I’m not a practicing hypnotist. If you are, please leave a comment with your thoughts on how inductions work and how best to spot them.

Also, this dual-meaning — one normal for the conscious, one implied for the unconscious — is also the basis of NLP, as far as I know. Any NLP folks want to chime in?

You’ve Been Hypnotized

These meditations were just like what I’d had in other classes. Just like the ones you’ll follow in your next class. This teacher didn’t decide “I want to hypnotize these students.” She just did what her teacher taught her.

This isn’t a practice done by bad teachers. It’s a bad practice done by all teachers. Myself included. Unless you know how hypnosis sounds, you wouldn’t realize you were doing it.

Next time you take a class, consciously notice each induction, and consciously choose to ignore each one. Then listen to the rest of the meditation fully awake. Ask yourself what it really teaches, and what kind of magickal skills a hypnotized person will really learn. Ask yourself how much credibility you’d give to their accounts of seeing past lives or feeling energy tingles or whatever, if they all happen during hypnosis.

Then ask yourself if that’s the way you want to learn magick.

A Plea to Teachers

Only teach what you know.

If you can’t teach it without hypnosis, don’t teach it at all. If un-hypnotized students don’t get any result, the hypnotized ones aren’t doing real magick.

A class based on hypnosis isn’t teaching. It’s trickery.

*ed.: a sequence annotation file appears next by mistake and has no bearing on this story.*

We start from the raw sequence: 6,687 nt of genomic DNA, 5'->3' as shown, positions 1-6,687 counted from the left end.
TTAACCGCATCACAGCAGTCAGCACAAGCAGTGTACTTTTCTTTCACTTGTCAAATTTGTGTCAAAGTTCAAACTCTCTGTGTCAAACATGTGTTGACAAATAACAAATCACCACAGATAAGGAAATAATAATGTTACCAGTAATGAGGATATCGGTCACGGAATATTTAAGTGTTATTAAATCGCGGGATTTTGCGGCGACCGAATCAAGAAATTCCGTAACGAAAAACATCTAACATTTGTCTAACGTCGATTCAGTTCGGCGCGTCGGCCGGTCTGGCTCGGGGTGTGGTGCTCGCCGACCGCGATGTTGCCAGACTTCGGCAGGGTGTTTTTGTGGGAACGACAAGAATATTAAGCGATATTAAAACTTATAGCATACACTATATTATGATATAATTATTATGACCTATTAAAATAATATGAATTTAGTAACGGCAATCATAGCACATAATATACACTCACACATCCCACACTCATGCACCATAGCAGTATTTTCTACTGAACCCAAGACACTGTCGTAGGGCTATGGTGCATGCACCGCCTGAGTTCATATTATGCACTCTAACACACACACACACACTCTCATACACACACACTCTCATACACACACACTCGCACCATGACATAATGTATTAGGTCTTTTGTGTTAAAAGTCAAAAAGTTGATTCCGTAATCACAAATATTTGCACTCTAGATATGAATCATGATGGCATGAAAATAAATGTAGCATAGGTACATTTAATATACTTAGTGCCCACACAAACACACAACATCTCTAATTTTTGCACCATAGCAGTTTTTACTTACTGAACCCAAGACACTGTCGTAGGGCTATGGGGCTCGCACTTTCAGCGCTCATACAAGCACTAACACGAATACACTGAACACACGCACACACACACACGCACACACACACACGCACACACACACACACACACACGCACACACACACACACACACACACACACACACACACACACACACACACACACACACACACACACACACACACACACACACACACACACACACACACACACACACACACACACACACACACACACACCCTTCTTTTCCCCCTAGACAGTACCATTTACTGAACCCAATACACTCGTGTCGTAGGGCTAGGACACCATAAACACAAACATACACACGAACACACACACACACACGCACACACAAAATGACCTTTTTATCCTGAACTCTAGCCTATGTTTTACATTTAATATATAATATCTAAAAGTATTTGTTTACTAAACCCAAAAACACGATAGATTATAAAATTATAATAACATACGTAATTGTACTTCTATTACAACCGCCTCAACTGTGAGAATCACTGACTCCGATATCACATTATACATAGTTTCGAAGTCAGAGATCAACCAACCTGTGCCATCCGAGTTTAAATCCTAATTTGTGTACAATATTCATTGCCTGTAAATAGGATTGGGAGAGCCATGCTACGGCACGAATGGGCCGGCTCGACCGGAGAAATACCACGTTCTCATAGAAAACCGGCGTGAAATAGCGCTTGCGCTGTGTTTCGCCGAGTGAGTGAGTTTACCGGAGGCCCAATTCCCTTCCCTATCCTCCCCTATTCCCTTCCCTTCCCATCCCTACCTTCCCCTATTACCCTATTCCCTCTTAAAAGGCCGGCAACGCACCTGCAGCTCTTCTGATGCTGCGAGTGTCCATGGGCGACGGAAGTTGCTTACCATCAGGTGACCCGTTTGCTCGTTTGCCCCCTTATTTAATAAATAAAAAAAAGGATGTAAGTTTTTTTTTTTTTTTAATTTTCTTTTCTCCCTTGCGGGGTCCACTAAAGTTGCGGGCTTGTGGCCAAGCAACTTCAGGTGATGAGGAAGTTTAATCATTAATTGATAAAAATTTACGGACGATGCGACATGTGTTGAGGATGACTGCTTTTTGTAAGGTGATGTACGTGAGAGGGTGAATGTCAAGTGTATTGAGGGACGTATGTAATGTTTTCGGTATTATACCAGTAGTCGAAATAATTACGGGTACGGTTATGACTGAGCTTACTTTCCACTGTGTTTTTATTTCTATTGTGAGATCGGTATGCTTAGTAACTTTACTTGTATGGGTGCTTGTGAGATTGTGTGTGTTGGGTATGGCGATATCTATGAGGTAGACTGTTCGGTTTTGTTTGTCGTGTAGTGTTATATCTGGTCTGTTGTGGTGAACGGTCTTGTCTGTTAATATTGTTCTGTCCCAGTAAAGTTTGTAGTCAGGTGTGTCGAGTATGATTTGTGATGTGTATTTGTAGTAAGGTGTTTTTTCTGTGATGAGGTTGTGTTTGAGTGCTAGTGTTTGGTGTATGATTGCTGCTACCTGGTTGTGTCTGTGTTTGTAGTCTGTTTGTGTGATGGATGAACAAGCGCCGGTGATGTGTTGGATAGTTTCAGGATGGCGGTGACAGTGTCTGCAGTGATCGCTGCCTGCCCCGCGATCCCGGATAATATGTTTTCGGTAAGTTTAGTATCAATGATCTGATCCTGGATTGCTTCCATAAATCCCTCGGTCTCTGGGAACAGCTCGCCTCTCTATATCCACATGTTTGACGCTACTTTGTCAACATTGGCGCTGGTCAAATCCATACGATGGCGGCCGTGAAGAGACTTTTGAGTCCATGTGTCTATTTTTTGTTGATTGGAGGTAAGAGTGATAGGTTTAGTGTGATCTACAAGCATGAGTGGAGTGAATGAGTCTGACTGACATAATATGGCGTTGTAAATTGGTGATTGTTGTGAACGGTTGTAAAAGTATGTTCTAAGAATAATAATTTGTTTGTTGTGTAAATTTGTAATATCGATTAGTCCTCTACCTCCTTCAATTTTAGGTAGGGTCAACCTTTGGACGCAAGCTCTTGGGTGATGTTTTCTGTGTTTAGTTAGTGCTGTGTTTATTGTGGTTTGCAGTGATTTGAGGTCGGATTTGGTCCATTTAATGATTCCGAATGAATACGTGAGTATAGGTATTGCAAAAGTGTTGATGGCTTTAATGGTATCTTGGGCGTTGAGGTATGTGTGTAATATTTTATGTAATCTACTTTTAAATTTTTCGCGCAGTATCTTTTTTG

Fake successes will affect you as much as they affect your students. Seeing excited students lets you believe you taught them magick. Which keeps you from separating good teaching techniques from bad ones, just like your students can’t tell good magick techniques from bad ones anymore.

It’s less fun to look honestly at what works and only believe in things you have real evidence for, both in teaching and in magick. It’s hard work, not in terms of hours, but in terms of sacrificing pride and accepting failures. It’s not the popular choice.

But it’s the only way to truly learn.

Instead of Hypnosis

You can still use guided meditations. But use them with the proper mental posture for magick (alert, mental muscles engaged, totally un-hypnotized), and focus on using symbols to communicate instructions to the unconscious. That’s the basis of magick, after all.

Explain each symbol before the meditation, when everyone’s fully awake. Make sure they understand what’s going on, what each step means. Make sure they’re on board.

Then help students find the right mental posture. Follow that link for the exercises I teach. You’re welcome to use them, too.

At the end, students will decide for themselves if you taught anything of value. Maybe you’ll be disappointed. But that feedback is the only way to become a great teacher.

Students: You Get What You Pay For

If you pay for hypnosis-based classes, people will teach them. Hell, if 100 people will pay $10 each for “Doing magick by standing on your head,” there will be an upside-down magician taking names. The only way to get good classes teaching real magick is to refuse to pay for anything else.